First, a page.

China's Sensible Infrastructure Boom
China is an extremely large country with over triple the population of the United States of America. It's also got a moderately corrupt government and a massive surge in infrastructure investment going on. Under the circumstances, there are doubtless dozens of ill-conceived projects under way on any given day. But I am astounded by the regularity with which things I see western observers denounce as examples of excess end up looking quite sensible.
Consider Shenzhen's new Terminal 3 which everyone seems to agree is great, but which Simon Calder says "could prove a white elephant" given "overseas airlines' appetite for flying to the city as opposed to the more established nearby hubs."
Specifically he notes that Shenzhen's airport "suffers from the proximity of Hong Kong airport, with which it has a direct ferry connection" as Hong Kong "handles twice as many passengers, with vastly more international destinations."
So how about that Hong Kong airport? Well, it turns out that Hong Kong's airport is so popular that it's running out of capacity and the airport authority wants to build a third runway. Given the geography of the airport it's a challenging engineering task that will cost over $17 billion and take at least eleven years to complete. Under the circumstances, it seems to me that it makes perfect sense for the nearby city of Shenzhen to be expanding and upgrading its own airport. Calder says the alleged white elephant in Shenzhen cost just $1 billion to complete which certainly makes it look like the cost-effective way to expand local airport access. It is no doubt true that many airlines, especially western ones whose customers may not even know what Shenzhen is, will prefer to fly to Hong Kong. But a terminal that exists today (as opposed to in 2024) and that cost $1 billion to build (rather than $17 billion) is naturally going to have some attractions.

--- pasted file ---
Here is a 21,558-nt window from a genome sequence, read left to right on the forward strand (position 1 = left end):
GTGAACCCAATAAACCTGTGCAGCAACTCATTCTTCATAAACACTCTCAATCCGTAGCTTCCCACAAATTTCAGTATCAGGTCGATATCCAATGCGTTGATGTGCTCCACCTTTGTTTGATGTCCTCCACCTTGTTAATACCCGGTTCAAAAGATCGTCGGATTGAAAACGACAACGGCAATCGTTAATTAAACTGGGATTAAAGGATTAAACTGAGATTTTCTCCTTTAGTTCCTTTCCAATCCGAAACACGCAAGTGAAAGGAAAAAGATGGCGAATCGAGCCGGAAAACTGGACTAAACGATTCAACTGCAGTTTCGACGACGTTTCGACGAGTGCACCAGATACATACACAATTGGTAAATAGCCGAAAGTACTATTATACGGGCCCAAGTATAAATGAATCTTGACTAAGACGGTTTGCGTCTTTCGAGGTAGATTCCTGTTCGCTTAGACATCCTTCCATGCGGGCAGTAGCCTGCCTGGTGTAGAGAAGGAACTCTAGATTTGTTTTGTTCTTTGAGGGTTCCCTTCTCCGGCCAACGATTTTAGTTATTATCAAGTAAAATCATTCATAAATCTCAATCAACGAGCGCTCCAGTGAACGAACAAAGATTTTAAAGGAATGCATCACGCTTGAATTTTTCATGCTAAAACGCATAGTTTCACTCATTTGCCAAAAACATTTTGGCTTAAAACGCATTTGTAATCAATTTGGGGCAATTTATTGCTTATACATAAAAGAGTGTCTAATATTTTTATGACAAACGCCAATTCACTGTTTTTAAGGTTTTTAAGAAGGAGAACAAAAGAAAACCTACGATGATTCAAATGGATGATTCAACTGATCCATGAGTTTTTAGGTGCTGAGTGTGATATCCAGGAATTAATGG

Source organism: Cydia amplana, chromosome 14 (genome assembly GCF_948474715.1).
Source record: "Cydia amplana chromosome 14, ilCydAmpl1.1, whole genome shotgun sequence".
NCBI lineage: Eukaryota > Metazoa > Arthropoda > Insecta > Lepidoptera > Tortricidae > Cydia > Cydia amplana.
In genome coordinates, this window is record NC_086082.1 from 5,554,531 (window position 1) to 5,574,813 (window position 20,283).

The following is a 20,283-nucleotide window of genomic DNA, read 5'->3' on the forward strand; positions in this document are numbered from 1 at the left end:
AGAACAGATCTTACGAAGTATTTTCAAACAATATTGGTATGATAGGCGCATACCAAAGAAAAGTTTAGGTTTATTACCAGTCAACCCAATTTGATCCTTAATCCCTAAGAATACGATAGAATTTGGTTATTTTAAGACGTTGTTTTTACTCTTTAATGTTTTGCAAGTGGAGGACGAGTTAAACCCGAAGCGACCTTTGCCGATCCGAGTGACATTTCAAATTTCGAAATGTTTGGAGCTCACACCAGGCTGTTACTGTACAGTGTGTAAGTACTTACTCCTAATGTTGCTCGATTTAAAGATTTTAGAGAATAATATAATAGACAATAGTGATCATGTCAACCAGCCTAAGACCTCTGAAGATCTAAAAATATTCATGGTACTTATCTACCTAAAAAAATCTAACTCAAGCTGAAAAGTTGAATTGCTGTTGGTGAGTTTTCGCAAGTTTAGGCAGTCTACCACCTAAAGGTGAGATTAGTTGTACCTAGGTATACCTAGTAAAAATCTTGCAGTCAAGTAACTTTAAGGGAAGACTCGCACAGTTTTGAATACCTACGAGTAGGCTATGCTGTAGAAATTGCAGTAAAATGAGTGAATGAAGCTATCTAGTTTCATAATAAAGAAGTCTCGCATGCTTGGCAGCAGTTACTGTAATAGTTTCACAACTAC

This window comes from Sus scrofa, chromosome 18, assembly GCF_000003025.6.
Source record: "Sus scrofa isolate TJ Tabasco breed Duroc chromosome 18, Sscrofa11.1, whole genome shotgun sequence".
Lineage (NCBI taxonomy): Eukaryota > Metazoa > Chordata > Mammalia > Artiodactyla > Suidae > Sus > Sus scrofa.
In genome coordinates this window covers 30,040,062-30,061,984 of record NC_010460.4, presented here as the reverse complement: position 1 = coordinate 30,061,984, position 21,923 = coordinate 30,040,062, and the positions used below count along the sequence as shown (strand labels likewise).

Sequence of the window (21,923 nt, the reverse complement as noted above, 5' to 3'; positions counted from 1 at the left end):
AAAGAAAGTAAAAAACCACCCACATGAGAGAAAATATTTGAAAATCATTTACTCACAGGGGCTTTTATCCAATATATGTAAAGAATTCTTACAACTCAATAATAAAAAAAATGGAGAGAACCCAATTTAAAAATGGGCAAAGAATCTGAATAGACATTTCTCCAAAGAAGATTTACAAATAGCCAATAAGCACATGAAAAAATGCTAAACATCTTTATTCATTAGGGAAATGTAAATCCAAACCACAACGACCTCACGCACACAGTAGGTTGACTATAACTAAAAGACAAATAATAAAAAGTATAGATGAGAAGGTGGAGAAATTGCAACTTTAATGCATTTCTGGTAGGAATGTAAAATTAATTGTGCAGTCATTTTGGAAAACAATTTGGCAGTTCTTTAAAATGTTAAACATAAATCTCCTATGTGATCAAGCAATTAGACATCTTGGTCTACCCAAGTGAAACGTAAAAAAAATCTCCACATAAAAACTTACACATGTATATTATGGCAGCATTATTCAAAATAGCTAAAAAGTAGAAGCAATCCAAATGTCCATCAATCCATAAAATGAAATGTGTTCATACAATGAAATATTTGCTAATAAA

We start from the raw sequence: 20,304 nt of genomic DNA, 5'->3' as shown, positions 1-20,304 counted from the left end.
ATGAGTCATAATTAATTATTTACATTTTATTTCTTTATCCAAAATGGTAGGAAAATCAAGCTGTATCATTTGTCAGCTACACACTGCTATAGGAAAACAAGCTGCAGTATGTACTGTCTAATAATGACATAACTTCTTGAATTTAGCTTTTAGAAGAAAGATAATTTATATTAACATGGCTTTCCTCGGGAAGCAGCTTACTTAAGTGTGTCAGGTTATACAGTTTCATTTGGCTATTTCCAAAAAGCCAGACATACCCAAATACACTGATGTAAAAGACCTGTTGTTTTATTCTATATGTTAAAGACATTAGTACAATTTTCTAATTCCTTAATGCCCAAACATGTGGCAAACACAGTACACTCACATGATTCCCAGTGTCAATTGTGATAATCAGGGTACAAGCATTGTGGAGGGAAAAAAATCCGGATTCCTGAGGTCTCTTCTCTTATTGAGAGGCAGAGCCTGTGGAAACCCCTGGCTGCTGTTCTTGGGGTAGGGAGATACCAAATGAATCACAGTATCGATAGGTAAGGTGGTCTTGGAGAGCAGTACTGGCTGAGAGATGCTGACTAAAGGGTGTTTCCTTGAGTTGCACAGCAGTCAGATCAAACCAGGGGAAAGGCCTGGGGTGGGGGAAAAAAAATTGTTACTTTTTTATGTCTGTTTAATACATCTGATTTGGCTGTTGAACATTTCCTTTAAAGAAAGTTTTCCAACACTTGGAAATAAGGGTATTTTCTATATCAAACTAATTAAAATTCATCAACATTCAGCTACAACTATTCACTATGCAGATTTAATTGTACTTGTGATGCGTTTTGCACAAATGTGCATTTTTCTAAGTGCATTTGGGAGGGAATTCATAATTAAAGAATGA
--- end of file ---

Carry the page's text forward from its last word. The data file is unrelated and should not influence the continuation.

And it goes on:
Meanwhile, Hong Kong aside Shenzhen's urban population of seven million makes it a bit larger than the Dallas-Fort Worth metro area. Slightly smaller American cities such as Houston, Philadelphia, Miami, Washington, and Atlanta all have their own major airports. Why shouldn't Shenzhen? Historically it hasn't needed one because Shenzhen's been poor and close to Hong Kong. But with Hong Kong's airport full and China getting less-poor by the day, this seems like a great time to rectify that. For now Singapore, Bangkok, Seoul, and Tokyo seem are the only international destinations served by the airport. But is it really so crazy to think a city of seven million will want to be able to fly to Hanoi, Manila, Jakarta, Kolkata, Kuala Lumpur, Syndey, Dubai, Karachi, and Los Angeles without needing to first drive to the overcrowded airport in the city next door?